A potassium atom "always" loses exactly one valence electron when it reacts with another element, because one valence electron in a potassium atom has a much lower ionization energy requirement than any other electron in the same atom. (This property is generally ascribed to the fact that when a potassium loses exactly one electron, it acquires the very stable electron configuration of the noble gas argon.) A chlorine atom has a very strong attraction (its electronegativity) for exactly one electron, which gives the charged atom the electron configuration of an argon atom. Therefore, when a potassium atom is close enough to a chlorine atom, one electron is transferred between to form an ionic bond and a formula unit of the compound potassium chloride.
About twice as large, which is not that much at the first ionization level. Still, Magnesium has a slightly larger, one proton nucleus and one more electron in that valence level to add to the energy needed to pill the first electron out of it's orbital. Electron shielding may have something to do with this also as the other valance electron of this 2+ element may shield the pulled electron.
Chlorine is a nonmetal. It is only one electron short of a noble gas electron configuration and is much more likely to abstract an electron from some other element than to donate one to some other element.
The alkali metals, group one on the periodic table. Starts with Lithium (Li) and ends with Francium (Fr). Or at least until Ununnunium is discovered, as it will be thenext alkali metal. The reason for their high reactivity is that they have only one valence electron. Valence electrons are the electrons that are involved in forming bonds with other elements. With only one valence electron, the atomic radius (how far away from the nucleus electrons can travel) is at its largest, making it so much easier for the electron to be taken by an other element that needs one valence electron, such as Chlorine (Cl). The reason that it is hard to find pure Sodium (Na) in nature is because it is an alkali metal, and therefore tends to bond with other elements rather than be alone.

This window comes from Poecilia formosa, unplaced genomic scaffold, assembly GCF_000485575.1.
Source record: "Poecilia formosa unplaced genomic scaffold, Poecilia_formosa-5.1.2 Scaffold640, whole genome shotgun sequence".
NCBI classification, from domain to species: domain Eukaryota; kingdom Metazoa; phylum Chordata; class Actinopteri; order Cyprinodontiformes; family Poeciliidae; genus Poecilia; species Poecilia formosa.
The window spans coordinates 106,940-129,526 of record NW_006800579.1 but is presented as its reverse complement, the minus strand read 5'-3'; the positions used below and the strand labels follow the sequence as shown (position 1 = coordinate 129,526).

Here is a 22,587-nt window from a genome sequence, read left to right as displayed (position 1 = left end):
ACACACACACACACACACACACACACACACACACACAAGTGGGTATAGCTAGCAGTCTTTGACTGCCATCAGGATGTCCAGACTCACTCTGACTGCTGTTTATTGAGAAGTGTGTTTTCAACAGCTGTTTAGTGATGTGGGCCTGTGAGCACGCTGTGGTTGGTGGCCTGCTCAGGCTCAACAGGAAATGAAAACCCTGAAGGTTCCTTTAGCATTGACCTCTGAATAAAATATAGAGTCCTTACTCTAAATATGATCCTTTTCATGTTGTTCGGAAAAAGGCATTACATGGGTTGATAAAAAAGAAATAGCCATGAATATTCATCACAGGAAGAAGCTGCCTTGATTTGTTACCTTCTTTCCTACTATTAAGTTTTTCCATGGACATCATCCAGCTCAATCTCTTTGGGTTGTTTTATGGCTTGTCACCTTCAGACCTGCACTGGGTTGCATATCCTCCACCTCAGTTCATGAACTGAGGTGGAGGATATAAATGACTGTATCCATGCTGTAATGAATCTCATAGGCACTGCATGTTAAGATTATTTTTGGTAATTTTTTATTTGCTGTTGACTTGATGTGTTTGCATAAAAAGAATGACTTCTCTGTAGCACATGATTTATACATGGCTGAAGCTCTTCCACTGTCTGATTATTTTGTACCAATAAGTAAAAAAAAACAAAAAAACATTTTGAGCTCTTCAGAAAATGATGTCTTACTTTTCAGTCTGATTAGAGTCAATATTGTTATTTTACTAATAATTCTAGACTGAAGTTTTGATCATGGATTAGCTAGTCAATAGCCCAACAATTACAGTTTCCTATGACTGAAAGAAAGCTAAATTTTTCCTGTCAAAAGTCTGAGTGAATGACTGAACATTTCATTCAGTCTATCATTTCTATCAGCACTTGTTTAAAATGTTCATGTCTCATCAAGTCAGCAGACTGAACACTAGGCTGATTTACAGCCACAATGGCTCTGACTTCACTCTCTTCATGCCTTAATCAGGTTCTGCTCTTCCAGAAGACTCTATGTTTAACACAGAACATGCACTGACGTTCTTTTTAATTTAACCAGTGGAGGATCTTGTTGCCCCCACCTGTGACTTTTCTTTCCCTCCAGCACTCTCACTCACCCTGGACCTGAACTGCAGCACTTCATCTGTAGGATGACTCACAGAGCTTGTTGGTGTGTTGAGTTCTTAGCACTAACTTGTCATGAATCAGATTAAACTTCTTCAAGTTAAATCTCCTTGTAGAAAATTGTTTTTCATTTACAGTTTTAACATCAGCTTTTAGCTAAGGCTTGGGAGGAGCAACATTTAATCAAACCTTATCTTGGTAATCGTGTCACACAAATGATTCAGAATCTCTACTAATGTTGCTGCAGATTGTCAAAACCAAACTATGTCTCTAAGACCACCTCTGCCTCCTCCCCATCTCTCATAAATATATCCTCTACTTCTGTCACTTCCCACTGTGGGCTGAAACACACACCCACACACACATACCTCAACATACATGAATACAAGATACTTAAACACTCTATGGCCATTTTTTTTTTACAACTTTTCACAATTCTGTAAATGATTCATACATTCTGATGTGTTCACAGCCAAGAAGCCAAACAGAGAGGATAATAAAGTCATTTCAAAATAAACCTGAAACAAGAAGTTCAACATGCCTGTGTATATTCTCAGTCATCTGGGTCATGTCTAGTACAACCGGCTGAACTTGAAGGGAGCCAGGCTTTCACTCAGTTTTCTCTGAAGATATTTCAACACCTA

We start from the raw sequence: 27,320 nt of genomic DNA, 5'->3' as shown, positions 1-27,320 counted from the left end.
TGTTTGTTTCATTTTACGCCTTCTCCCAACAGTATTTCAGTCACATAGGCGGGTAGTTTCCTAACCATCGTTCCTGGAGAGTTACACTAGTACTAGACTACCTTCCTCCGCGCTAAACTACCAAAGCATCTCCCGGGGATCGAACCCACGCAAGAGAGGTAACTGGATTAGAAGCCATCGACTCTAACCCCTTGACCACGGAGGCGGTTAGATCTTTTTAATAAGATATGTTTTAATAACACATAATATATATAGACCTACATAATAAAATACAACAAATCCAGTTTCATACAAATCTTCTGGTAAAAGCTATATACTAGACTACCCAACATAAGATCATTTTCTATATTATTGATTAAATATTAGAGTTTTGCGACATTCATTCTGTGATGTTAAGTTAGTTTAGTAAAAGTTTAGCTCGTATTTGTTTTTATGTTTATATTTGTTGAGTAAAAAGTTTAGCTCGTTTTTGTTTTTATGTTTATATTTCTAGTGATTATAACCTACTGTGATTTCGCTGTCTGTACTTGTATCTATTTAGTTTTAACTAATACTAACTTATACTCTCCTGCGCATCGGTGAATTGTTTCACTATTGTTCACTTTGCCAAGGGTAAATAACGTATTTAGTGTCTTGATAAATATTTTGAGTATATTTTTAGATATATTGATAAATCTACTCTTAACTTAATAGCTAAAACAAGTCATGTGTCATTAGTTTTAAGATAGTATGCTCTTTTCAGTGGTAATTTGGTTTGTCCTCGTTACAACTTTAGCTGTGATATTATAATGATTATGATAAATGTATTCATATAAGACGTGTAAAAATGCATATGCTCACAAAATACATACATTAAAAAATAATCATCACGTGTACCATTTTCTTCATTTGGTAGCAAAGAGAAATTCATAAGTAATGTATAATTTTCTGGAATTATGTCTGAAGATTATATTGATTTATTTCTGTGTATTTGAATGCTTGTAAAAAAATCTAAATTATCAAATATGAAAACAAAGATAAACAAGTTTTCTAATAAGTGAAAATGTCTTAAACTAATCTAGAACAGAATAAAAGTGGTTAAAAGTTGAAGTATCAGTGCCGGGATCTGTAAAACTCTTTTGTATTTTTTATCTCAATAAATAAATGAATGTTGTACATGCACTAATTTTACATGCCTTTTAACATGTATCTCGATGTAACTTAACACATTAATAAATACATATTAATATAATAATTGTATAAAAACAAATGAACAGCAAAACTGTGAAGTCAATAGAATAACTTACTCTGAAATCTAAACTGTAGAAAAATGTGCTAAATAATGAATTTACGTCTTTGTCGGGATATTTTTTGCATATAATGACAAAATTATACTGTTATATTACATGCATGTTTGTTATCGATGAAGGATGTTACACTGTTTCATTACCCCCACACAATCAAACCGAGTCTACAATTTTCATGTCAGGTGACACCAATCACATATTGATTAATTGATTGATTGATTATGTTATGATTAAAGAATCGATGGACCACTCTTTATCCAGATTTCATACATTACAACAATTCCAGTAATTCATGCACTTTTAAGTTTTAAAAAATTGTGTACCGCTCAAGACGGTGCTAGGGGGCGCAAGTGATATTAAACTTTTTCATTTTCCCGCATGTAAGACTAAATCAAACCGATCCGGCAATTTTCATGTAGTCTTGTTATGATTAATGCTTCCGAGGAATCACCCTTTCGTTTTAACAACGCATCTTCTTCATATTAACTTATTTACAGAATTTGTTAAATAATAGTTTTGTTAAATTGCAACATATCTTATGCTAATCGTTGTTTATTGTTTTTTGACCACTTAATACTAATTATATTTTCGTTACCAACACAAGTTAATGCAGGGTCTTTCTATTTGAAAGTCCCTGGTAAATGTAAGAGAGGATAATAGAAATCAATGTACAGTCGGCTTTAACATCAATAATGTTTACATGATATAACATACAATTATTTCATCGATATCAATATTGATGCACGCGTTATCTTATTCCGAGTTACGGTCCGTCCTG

Sulfur has six valence electrons and can therefore attain an inert gas configuration in two different ways: by accepting two electrons to attain the electron configuration of argon or donating or sharing six electrons to attain the electron configuration of neon. In combination with the much less electronegative element sodium, sulfur accepts one electron from each of two sodium atoms to form the ionic compound Na2S, but in combination with the more electronegative element fluorine, sulfur shares its six valence electrons with each of six fluorine atoms to form six polar covalent bonds with fluorine.
I believe you are talking about fluorine. If you are, F needs one more electron to gain a full shell.If you go to WikiAnswers for this information, that is counterproductive, because there is a much better way to do it. Look at the periodic table. Groups IA through VIIIA tell you what you need to know. IA has one valence electron, IIA has two valence electrons etc. Fluorine is in group VIIA and therefore has seven valence electrons. All atoms want eight, and thus fluorine is in need of one more.
The group number tells you the number of valence electrons. In a sense, this also tells you much about how it will react and how it may form compounds with other elements.
Atoms want to have a full outer shell of electrons as this is energetically favorable. Fluorine only needs one to complete its shell. All the halogens do likewise. With fluorine however, the valence electrons are much closer to the nucleus than chlorine, bromine, iodine or astatine. This means there is a stronger pull on electron joining the other valence electrons. This makes fluorine the most reactive element. For the exact reverse reasons francium is the most reactive metal and would react explosively with fluorine. It has only one electron to lose and that electron is a long way from the nucleus. This makes the hold on the electron weak and it is easily lost and hence extremely reactive.